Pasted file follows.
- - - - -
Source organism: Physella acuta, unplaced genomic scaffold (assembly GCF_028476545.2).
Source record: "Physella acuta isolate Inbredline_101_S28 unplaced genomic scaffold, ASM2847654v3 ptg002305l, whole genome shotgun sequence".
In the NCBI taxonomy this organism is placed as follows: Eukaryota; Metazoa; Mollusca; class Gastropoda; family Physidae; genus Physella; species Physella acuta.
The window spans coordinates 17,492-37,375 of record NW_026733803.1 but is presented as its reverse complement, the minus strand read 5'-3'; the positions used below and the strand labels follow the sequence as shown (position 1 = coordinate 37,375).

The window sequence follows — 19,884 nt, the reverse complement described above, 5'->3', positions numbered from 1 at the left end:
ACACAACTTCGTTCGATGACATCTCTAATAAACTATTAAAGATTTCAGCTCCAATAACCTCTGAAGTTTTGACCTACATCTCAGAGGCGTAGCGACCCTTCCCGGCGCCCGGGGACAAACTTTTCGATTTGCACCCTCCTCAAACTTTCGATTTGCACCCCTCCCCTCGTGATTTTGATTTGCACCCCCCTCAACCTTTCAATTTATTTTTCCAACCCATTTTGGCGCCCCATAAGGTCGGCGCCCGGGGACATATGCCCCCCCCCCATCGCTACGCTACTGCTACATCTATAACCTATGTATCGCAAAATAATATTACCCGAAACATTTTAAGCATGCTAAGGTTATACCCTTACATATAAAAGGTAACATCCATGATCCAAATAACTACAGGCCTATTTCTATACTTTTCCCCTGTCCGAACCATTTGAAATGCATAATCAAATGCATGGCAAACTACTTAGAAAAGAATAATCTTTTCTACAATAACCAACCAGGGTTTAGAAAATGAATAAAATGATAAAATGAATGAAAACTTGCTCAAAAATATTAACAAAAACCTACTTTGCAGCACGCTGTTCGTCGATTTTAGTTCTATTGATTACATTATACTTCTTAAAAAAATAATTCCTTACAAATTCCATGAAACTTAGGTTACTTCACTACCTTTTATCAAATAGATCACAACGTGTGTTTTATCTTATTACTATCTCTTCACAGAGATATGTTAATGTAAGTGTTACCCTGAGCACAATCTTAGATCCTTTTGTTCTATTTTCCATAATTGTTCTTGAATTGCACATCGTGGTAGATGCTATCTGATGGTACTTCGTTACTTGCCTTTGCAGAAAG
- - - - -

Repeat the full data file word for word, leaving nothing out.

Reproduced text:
Source organism: Physella acuta, unplaced genomic scaffold (assembly GCF_028476545.2).
Source record: "Physella acuta isolate Inbredline_101_S28 unplaced genomic scaffold, ASM2847654v3 ptg002305l, whole genome shotgun sequence".
In the NCBI taxonomy this organism is placed as follows: Eukaryota; Metazoa; Mollusca; class Gastropoda; family Physidae; genus Physella; species Physella acuta.
The window spans coordinates 17,492-37,375 of record NW_026733803.1 but is presented as its reverse complement, the minus strand read 5'-3'; the positions used below and the strand labels follow the sequence as shown (position 1 = coordinate 37,375).

The window sequence follows — 19,884 nt, the reverse complement described above, 5'->3', positions numbered from 1 at the left end:
ACACAACTTCGTTCGATGACATCTCTAATAAACTATTAAAGATTTCAGCTCCAATAACCTCTGAAGTTTTGACCTACATCTCAGAGGCGTAGCGACCCTTCCCGGCGCCCGGGGACAAACTTTTCGATTTGCACCCTCCTCAAACTTTCGATTTGCACCCCTCCCCTCGTGATTTTGATTTGCACCCCCCTCAACCTTTCAATTTATTTTTCCAACCCATTTTGGCGCCCCATAAGGTCGGCGCCCGGGGACATATGCCCCCCCCCCATCGCTACGCTACTGCTACATCTATAACCTATGTATCGCAAAATAATATTACCCGAAACATTTTAAGCATGCTAAGGTTATACCCTTACATATAAAAGGTAACATCCATGATCCAAATAACTACAGGCCTATTTCTATACTTTTCCCCTGTCCGAACCATTTGAAATGCATAATCAAATGCATGGCAAACTACTTAGAAAAGAATAATCTTTTCTACAATAACCAACCAGGGTTTAGAAAATGAATAAAATGATAAAATGAATGAAAACTTGCTCAAAAATATTAACAAAAACCTACTTTGCAGCACGCTGTTCGTCGATTTTAGTTCTATTGATTACATTATACTTCTTAAAAAAATAATTCCTTACAAATTCCATGAAACTTAGGTTACTTCACTACCTTTTATCAAATAGATCACAACGTGTGTTTTATCTTATTACTATCTCTTCACAGAGATATGTTAATGTAAGTGTTACCCTGAGCACAATCTTAGATCCTTTTGTTCTATTTTCCATAATTGTTCTTGAATTGCACATCGTGGTAGATGCTATCTGATGGTACTTCGTTACTTGCCTTTGCAGAAAG